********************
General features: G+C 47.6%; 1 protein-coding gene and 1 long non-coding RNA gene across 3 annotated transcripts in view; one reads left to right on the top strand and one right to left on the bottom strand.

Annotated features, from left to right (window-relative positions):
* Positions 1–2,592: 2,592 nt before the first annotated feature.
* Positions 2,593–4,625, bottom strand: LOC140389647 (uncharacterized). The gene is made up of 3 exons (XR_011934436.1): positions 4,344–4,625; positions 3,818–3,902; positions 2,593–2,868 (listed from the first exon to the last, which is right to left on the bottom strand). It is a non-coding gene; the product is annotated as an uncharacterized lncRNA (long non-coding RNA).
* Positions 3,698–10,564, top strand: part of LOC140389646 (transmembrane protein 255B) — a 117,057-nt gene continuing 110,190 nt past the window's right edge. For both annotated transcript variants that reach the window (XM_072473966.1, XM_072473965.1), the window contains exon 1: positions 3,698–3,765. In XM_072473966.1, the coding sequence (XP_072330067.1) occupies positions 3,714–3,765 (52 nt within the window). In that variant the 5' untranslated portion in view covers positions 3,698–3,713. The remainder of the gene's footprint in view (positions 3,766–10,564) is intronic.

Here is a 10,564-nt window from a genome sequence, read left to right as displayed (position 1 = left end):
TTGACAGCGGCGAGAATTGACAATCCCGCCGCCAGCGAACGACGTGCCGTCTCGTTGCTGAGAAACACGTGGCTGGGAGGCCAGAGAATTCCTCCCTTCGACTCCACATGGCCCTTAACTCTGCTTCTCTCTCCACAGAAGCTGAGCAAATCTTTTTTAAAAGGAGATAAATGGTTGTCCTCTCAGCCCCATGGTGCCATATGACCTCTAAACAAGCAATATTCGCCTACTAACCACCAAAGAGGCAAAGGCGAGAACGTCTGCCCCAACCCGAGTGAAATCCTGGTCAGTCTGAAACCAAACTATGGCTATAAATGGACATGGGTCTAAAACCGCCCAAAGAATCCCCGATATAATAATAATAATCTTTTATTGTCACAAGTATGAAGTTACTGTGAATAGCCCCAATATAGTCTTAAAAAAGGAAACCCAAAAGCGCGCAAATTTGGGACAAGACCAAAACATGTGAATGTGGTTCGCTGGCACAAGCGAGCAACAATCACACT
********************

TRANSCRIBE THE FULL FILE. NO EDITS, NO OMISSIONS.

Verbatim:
General features: G+C 47.6%; 1 protein-coding gene and 1 long non-coding RNA gene across 3 annotated transcripts in view; one reads left to right on the top strand and one right to left on the bottom strand.

Annotated features, from left to right (window-relative positions):
* Positions 1–2,592: 2,592 nt before the first annotated feature.
* Positions 2,593–4,625, bottom strand: LOC140389647 (uncharacterized). The gene is made up of 3 exons (XR_011934436.1): positions 4,344–4,625; positions 3,818–3,902; positions 2,593–2,868 (listed from the first exon to the last, which is right to left on the bottom strand). It is a non-coding gene; the product is annotated as an uncharacterized lncRNA (long non-coding RNA).
* Positions 3,698–10,564, top strand: part of LOC140389646 (transmembrane protein 255B) — a 117,057-nt gene continuing 110,190 nt past the window's right edge. For both annotated transcript variants that reach the window (XM_072473966.1, XM_072473965.1), the window contains exon 1: positions 3,698–3,765. In XM_072473966.1, the coding sequence (XP_072330067.1) occupies positions 3,714–3,765 (52 nt within the window). In that variant the 5' untranslated portion in view covers positions 3,698–3,713. The remainder of the gene's footprint in view (positions 3,766–10,564) is intronic.

Here is a 10,564-nt window from a genome sequence, read left to right as displayed (position 1 = left end):
TTGACAGCGGCGAGAATTGACAATCCCGCCGCCAGCGAACGACGTGCCGTCTCGTTGCTGAGAAACACGTGGCTGGGAGGCCAGAGAATTCCTCCCTTCGACTCCACATGGCCCTTAACTCTGCTTCTCTCTCCACAGAAGCTGAGCAAATCTTTTTTAAAAGGAGATAAATGGTTGTCCTCTCAGCCCCATGGTGCCATATGACCTCTAAACAAGCAATATTCGCCTACTAACCACCAAAGAGGCAAAGGCGAGAACGTCTGCCCCAACCCGAGTGAAATCCTGGTCAGTCTGAAACCAAACTATGGCTATAAATGGACATGGGTCTAAAACCGCCCAAAGAATCCCCGATATAATAATAATAATCTTTTATTGTCACAAGTATGAAGTTACTGTGAATAGCCCCAATATAGTCTTAAAAAAGGAAACCCAAAAGCGCGCAAATTTGGGACAAGACCAAAACATGTGAATGTGGTTCGCTGGCACAAGCGAGCAACAATCACACT